What are your takeaways? I’d really like to know. Reach me at Greg@TheMasterNegotiator.com

 

Remember, you’re always negotiating!

 

 

 

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Posted by Greg Williams in Strategies for Successful Negotiations, Negotiation Tips, Difficult Negotiations & Conflict Resolution, Social Media and Negoiating, Emotional Intelligence, Negotiation Psychology, Sunday Message of Hope and tagged , , , , , , , , , , , , , , , , , , ,

“Her Body Said No And She Lost The Deal Quickly” – Negotiation Tip of the Week

Negotiation Tip of the Week

  

Your body’s mind is shown in your body language. Mind your body language to enhance your mind and your language. – Greg Williams, The Master Negotiator & Body Language Expert

Her Body Said No And She Lost The Deal Quickly 

 

“Her Body Said No And She Lost The Deal Quickly”

 

She sat outside the office where the meeting was to occur, contemplating what she was going to say. She felt pressure because she knew this deal could be the break that got her business up and running or the source that would cause her business aspirations to become broken. As she practiced what she’d say to the venture capitalists that she would meet shortly, consternation showed on her face. She tried to relax but the more she attempted to do so the more stressed she felt. Then she heard her name called and like a hovercraft barely touching the water, she felt her feet moving barely touching the floor.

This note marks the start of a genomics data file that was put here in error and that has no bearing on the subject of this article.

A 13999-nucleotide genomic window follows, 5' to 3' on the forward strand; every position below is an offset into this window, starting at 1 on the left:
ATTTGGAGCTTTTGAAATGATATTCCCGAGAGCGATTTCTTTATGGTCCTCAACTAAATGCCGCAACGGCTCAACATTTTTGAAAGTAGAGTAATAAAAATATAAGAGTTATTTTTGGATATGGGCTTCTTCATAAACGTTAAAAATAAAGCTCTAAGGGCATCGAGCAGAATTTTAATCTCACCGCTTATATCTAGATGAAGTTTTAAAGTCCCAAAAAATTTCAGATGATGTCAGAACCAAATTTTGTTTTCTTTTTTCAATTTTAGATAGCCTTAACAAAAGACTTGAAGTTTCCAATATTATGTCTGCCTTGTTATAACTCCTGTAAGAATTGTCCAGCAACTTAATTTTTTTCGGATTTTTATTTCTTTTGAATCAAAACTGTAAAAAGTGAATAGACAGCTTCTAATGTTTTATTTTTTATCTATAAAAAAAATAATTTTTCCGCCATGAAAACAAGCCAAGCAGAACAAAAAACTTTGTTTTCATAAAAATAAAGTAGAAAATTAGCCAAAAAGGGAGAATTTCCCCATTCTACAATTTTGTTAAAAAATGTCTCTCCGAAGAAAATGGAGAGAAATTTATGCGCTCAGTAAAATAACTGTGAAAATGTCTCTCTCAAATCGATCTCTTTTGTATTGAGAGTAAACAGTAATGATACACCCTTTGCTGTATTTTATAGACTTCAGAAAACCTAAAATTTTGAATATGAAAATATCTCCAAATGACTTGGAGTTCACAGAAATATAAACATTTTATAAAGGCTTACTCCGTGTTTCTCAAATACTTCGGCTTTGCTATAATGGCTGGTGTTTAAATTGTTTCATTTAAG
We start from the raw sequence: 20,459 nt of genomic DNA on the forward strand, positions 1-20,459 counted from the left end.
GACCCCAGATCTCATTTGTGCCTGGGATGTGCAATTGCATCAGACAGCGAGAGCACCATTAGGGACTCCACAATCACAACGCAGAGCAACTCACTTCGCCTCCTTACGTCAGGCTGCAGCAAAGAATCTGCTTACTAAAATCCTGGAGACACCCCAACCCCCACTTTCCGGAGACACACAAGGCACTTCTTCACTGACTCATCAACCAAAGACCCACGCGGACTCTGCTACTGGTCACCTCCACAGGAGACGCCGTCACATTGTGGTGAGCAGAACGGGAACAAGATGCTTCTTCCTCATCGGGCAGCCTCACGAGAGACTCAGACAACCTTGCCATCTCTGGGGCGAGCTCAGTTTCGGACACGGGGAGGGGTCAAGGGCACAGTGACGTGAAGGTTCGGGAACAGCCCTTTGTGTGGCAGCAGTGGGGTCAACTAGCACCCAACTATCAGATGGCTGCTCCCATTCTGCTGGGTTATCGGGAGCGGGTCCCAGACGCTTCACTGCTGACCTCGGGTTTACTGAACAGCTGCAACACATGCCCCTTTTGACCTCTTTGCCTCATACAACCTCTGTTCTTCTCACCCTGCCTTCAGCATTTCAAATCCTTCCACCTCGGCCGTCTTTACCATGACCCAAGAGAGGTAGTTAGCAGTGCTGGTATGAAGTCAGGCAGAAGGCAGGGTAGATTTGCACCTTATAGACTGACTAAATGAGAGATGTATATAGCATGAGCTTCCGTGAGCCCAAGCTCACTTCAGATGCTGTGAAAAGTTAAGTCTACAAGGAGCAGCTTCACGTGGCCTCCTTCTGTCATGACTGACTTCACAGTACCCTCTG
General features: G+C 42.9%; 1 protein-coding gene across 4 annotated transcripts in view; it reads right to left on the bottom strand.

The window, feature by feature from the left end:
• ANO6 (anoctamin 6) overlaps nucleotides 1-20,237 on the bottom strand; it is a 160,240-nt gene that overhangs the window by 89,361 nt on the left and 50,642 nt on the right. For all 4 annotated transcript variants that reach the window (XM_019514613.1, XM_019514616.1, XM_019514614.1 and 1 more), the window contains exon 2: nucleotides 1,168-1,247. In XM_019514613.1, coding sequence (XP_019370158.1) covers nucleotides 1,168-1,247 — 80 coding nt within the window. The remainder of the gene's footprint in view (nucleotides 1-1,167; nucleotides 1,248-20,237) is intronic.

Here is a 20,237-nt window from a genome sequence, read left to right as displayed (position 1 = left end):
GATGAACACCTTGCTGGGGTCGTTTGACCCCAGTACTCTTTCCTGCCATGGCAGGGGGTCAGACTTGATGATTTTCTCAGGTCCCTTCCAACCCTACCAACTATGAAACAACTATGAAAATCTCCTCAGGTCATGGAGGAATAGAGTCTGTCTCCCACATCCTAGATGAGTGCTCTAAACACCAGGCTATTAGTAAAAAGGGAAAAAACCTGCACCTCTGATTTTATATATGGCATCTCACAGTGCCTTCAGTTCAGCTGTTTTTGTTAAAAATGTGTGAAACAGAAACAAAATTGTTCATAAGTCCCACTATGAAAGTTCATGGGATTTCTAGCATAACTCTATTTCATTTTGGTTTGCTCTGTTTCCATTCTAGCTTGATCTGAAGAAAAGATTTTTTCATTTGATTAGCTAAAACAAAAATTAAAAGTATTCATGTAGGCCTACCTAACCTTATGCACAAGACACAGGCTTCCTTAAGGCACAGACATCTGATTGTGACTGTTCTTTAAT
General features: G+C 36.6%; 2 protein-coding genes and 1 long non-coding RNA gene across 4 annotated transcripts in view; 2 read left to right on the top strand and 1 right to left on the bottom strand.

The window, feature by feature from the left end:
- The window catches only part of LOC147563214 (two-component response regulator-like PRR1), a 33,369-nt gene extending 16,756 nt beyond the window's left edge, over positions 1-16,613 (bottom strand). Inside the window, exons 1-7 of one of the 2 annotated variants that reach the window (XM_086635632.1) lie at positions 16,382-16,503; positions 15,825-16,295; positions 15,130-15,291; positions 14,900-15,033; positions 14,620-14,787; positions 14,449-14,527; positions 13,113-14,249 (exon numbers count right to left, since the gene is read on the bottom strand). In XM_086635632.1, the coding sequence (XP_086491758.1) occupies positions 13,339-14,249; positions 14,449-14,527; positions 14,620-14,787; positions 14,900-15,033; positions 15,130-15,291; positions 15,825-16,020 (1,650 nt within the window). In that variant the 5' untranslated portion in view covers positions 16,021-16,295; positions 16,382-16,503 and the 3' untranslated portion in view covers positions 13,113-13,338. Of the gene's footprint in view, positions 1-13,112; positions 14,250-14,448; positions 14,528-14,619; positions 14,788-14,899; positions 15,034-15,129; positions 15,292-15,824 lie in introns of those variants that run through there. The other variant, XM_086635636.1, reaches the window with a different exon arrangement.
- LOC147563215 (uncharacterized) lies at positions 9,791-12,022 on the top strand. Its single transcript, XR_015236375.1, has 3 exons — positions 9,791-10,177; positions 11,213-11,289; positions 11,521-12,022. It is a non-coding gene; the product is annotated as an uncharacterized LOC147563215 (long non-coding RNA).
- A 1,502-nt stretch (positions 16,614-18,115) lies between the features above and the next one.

When she sat before the venture capitalists she stammered as her bumbled words fell incoherently from her mouth. She sat back when she should have set forward, crossed her arms when attempting to display openness, and pressed her palms downward when she spoke about the possible growth of her business. After 9 minutes, one venture capitalist excused himself from the meeting muttering as he departed, “her body said no and because of that, she lost the deal.”

The following are a few body language signals to be aware of.

 

Leaning Away/Forward:

Be mindful as to when you lean away or towards someone. The gesture indicates to what degree you’re in agreement with what they’re saying or how you think they’re perceiving your message. Thus, your gesture will impact the person with whom you’re negotiating, even if it’s on a subconscious level.

 

The best way to use this gesture is to sit back when an offer has been extended that doesn’t please you; you can also sit back in degrees (e.g. learning further back the more you’re displeased or further forward when being pleased). You should also be mindful of not leaning back when being challenged unless you want to send the intentional signal of allowing someone to invade your space. If that’s your intent be aware to what degree the other negotiator takes advantage of that opening.

 

Rubbing Hands/Palms/Thighs:

Your body always seeks a state of comfort. When it’s out of that state, you commit gestures to soothe yourself. Such gestures as rubbing your hands, palms, or thighs is an attempt to put yourself into a more peaceful state. That said, take note when you or the other negotiator accelerates the rubbing of hands. That’s a sign of anticipation. Depending on what’s being discussed, if such a signal is displayed by the other negotiator he’s internalizing the value of obtaining what you’ve offered or preparing for battle. Noticing the timing of his actions is an indication of the power you have at that moment.

 

Tone and Pace of Speech:

You should always be aware when someone quickens or reduces their pace of speech and their tonality. The answer to why they became altered will lie in what was said that caused them to do so. Since the body strives to stay in a state of comfort, the more someone speaks at an accelerated pace the more they’re displaying their sense of urgency or excitement. The exact opposite is the case when they slow their pace. At that time, they’re in more of a reflective or thinking mode. As an aside, good negotiators may use this as a tactic to give the appearance of being reflective while really stalling for time.